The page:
In the Beginning

Opening reflections on John’s Gospel (2001)

In the beginning the Word already was. The Word was in God’s presence, and what God was, the Word was. He was with God at the beginning, and through him all things came to be…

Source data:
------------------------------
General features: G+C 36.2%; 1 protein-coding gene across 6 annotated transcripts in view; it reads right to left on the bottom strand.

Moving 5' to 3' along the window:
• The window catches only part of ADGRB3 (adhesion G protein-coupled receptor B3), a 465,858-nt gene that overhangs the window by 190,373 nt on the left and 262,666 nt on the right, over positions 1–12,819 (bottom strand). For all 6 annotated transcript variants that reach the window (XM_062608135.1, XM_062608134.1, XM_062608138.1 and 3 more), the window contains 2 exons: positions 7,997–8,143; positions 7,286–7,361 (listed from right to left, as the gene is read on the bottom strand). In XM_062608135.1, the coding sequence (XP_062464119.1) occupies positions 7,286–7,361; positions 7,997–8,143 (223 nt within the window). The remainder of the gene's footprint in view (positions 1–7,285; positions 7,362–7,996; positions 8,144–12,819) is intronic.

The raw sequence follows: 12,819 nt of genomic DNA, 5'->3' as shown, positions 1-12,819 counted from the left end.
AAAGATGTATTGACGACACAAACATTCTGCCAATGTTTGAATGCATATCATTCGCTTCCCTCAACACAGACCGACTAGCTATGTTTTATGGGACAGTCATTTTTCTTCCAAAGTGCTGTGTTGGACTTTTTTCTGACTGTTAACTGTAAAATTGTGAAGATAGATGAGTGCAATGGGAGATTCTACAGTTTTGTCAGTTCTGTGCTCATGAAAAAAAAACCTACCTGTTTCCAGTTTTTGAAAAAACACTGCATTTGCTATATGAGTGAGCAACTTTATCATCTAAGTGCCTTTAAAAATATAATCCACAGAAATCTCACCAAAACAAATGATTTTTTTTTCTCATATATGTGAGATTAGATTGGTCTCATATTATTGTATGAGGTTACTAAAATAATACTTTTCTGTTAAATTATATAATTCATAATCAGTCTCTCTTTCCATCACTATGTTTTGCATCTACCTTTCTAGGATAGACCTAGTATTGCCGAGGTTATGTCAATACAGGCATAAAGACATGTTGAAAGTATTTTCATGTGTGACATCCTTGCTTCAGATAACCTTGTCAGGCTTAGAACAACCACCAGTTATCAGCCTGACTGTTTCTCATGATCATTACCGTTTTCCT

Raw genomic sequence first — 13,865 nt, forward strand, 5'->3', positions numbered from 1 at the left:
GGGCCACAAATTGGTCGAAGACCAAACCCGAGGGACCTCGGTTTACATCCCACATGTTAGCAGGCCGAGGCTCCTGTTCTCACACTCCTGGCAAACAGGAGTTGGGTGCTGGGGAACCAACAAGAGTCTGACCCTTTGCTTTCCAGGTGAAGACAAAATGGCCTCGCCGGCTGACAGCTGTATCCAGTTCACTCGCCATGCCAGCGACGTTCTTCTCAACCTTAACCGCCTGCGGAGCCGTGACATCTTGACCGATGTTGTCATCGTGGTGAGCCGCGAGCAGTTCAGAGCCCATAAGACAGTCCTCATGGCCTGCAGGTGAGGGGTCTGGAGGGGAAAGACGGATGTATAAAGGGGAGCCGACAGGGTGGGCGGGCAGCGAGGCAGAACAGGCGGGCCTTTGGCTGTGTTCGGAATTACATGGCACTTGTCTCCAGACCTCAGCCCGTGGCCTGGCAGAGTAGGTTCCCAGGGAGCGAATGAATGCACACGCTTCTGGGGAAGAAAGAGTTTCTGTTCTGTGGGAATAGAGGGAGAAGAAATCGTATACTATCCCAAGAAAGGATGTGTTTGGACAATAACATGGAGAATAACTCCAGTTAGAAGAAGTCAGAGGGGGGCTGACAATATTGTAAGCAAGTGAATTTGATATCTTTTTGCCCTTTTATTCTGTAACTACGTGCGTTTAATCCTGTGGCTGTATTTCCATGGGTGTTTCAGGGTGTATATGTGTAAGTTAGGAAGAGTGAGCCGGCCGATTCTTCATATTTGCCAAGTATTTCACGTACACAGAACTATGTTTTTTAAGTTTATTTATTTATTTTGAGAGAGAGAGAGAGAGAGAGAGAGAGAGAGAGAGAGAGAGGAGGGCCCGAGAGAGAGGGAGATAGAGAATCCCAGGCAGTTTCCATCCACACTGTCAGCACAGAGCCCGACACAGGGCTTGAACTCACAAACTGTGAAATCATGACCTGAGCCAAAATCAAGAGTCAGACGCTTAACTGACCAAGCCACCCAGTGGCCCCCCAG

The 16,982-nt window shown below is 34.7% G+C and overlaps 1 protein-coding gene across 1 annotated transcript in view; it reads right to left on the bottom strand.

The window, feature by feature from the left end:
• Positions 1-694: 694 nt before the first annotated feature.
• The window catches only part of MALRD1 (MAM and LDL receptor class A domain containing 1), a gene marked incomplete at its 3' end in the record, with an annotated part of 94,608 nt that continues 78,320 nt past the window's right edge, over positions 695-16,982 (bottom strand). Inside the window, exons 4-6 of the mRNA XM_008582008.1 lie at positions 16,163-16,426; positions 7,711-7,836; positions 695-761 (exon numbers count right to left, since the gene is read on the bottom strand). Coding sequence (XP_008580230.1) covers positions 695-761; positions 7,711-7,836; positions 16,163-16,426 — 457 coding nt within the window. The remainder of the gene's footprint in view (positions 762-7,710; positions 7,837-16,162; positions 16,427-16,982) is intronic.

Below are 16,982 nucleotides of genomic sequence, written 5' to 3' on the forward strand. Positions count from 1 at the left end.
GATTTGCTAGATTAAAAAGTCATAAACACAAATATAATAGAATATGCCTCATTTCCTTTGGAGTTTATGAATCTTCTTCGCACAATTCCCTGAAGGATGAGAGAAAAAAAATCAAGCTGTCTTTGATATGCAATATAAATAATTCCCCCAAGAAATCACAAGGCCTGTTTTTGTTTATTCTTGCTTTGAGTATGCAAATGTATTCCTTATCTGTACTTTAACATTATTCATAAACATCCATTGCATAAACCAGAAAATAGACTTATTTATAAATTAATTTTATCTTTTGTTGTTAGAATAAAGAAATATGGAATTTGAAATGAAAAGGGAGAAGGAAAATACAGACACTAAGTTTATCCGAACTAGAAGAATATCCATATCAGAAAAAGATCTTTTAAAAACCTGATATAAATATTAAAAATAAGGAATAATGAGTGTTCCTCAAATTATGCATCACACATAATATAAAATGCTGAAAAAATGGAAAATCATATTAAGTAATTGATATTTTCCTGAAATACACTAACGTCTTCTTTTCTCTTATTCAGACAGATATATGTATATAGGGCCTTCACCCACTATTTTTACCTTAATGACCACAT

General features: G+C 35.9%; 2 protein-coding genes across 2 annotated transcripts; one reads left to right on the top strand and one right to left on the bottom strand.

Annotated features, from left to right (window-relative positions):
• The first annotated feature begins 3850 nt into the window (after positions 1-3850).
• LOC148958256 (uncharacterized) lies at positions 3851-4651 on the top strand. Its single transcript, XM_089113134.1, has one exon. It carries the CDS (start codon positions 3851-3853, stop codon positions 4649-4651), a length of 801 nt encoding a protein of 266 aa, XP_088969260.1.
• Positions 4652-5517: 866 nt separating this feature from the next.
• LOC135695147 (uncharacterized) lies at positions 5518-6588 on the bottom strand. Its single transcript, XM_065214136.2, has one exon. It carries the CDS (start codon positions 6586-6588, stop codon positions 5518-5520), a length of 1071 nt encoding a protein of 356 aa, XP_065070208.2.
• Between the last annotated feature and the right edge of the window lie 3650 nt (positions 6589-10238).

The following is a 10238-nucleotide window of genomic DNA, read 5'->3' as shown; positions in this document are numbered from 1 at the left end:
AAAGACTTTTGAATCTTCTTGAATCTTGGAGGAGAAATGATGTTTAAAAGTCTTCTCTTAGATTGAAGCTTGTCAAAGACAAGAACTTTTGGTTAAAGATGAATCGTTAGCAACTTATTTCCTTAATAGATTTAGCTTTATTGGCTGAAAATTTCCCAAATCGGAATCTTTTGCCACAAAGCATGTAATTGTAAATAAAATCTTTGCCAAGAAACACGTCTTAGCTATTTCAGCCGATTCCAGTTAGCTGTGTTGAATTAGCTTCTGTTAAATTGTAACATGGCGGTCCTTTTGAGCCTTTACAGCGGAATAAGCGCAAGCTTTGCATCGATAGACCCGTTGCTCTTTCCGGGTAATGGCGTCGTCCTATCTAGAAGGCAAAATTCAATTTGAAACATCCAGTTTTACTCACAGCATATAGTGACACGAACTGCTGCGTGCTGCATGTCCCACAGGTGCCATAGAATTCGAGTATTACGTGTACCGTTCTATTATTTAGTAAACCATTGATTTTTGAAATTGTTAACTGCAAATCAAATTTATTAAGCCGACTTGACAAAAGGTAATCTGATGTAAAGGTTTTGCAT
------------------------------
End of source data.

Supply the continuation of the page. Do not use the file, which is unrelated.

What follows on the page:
It is all too easy to read this and think that it is speaking of the first and second Persons of the Trinity. It is, however, difficult to accept that the writer of this Gospel had worked up a doctrine of the Trinity. Emil Brunner (Dogmatics, vol.1, p.205) says, ‘we must honestly admit that the doctrine of the Trinity did not form part of the early Christian (New Testament) message … it cannot be denied that not only the word ‘Trinity’, but even the explicit idea of the Trinity is absent from the apostolic witness to the faith.’ ‘It was never the intention of the original witnesses to Christ in the New Testament to set before us an intellectual problem — that of the Three Divine Persons — and then to tell us to silently worship this mystery of the ‘Three-in-One’. There is no trace of such an idea in the New Testament … the fact that God is Three and yet One lies wholly outside the message of the Bible. It is a mystery which the Church places before the faithful in her theology, by which she hampers and hinders their faith with a heteronomy [opposite of autonomy and, in Kant’s philosophy, directed to an end, other than duty, for its own sake] which is in harmony, it is true, with a false claim to authority, but which has no connexion with the message of Jesus and His Apostles. No Apostle would have dreamt of thinking that there are Three Divine Persons, whose mutual relations and paradoxical unity are beyond our understanding.’ (p.226)